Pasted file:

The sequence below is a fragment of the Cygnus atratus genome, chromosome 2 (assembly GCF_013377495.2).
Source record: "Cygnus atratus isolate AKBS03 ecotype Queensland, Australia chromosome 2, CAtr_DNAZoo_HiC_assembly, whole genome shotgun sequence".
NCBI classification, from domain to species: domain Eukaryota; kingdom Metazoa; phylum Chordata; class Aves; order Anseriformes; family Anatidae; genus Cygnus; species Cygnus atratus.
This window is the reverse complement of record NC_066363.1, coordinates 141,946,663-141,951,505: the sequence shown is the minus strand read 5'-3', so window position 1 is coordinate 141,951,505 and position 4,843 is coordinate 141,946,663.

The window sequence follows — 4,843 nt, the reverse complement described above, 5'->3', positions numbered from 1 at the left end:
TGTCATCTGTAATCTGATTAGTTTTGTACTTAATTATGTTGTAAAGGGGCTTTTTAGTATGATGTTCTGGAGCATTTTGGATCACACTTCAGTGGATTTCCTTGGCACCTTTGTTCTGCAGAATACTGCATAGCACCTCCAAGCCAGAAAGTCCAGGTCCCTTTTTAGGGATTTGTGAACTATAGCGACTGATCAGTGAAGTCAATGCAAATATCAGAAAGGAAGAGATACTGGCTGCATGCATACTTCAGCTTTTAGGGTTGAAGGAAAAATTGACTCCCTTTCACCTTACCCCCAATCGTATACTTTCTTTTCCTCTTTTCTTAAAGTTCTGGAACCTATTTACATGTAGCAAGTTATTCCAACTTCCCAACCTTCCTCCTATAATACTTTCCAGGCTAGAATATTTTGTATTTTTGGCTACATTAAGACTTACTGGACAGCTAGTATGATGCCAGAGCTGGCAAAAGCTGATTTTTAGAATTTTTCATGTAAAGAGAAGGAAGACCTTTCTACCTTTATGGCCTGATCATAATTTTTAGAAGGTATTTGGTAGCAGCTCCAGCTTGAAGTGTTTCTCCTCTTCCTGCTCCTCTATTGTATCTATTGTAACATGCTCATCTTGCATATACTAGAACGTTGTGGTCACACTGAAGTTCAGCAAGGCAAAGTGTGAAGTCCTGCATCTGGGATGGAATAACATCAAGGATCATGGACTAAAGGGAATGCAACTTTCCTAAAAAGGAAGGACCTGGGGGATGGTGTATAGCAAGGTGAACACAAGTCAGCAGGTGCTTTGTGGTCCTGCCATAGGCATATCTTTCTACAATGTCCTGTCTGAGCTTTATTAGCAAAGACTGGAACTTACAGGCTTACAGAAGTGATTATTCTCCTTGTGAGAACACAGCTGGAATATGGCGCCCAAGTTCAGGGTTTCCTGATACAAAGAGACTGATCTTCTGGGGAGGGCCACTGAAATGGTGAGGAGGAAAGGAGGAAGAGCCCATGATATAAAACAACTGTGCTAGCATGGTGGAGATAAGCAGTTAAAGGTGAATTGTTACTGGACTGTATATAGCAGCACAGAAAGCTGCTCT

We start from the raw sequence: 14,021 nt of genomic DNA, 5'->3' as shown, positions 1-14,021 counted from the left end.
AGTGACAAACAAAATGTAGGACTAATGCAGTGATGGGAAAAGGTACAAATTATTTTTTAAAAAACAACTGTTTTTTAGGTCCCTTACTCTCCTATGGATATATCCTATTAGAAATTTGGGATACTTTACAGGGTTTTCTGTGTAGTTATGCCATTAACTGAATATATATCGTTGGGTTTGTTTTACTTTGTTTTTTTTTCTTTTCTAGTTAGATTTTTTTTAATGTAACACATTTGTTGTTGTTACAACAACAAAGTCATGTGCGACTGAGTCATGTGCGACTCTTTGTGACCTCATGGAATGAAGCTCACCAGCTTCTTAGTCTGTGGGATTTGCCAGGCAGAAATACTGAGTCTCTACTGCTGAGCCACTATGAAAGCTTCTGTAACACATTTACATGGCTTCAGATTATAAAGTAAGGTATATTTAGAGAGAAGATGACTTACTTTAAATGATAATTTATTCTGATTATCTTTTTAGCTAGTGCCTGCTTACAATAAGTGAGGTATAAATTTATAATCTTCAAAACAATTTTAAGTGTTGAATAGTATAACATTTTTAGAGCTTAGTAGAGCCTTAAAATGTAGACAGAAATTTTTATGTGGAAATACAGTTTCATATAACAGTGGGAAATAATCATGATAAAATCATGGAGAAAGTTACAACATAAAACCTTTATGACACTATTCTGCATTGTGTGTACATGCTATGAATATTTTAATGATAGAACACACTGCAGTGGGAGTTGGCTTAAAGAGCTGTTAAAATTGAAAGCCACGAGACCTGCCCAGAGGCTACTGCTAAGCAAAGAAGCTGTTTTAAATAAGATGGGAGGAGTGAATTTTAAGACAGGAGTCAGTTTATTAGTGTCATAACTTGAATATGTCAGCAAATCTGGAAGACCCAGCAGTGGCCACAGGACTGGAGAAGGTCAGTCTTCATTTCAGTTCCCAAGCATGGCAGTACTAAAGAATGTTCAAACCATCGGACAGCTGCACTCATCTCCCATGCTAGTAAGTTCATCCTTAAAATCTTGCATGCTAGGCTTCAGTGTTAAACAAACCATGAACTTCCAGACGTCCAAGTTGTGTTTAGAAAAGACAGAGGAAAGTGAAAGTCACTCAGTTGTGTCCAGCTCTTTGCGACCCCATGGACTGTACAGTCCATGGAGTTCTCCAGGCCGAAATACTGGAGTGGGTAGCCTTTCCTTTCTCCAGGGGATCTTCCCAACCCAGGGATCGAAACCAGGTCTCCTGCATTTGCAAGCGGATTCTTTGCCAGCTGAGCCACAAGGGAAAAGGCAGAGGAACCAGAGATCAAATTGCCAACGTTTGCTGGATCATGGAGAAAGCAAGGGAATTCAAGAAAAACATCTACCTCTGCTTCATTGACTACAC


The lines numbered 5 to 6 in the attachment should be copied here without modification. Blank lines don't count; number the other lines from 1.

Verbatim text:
The window sequence follows — 4,843 nt, the reverse complement described above, 5'->3', positions numbered from 1 at the left end:
TGTCATCTGTAATCTGATTAGTTTTGTACTTAATTATGTTGTAAAGGGGCTTTTTAGTATGATGTTCTGGAGCATTTTGGATCACACTTCAGTGGATTTCCTTGGCACCTTTGTTCTGCAGAATACTGCATAGCACCTCCAAGCCAGAAAGTCCAGGTCCCTTTTTAGGGATTTGTGAACTATAGCGACTGATCAGTGAAGTCAATGCAAATATCAGAAAGGAAGAGATACTGGCTGCATGCATACTTCAGCTTTTAGGGTTGAAGGAAAAATTGACTCCCTTTCACCTTACCCCCAATCGTATACTTTCTTTTCCTCTTTTCTTAAAGTTCTGGAACCTATTTACATGTAGCAAGTTATTCCAACTTCCCAACCTTCCTCCTATAATACTTTCCAGGCTAGAATATTTTGTATTTTTGGCTACATTAAGACTTACTGGACAGCTAGTATGATGCCAGAGCTGGCAAAAGCTGATTTTTAGAATTTTTCATGTAAAGAGAAGGAAGACCTTTCTACCTTTATGGCCTGATCATAATTTTTAGAAGGTATTTGGTAGCAGCTCCAGCTTGAAGTGTTTCTCCTCTTCCTGCTCCTCTATTGTATCTATTGTAACATGCTCATCTTGCATATACTAGAACGTTGTGGTCACACTGAAGTTCAGCAAGGCAAAGTGTGAAGTCCTGCATCTGGGATGGAATAACATCAAGGATCATGGACTAAAGGGAATGCAACTTTCCTAAAAAGGAAGGACCTGGGGGATGGTGTATAGCAAGGTGAACACAAGTCAGCAGGTGCTTTGTGGTCCTGCCATAGGCATATCTTTCTACAATGTCCTGTCTGAGCTTTATTAGCAAAGACTGGAACTTACAGGCTTACAGAAGTGATTATTCTCCTTGTGAGAACACAGCTGGAATATGGCGCCCAAGTTCAGGGTTTCCTGATACAAAGAGACTGATCTTCTGGGGAGGGCCACTGAAATGGTGAGGAGGAAAGGAGGAAGAGCCCATGATATAAAACAACTGTGCTAGCATGGTGGAGATAAGCAGTTAAAGGTGAATTGTTACTGGACTGTATATAGCAGCACAGAAAGCTGCTCT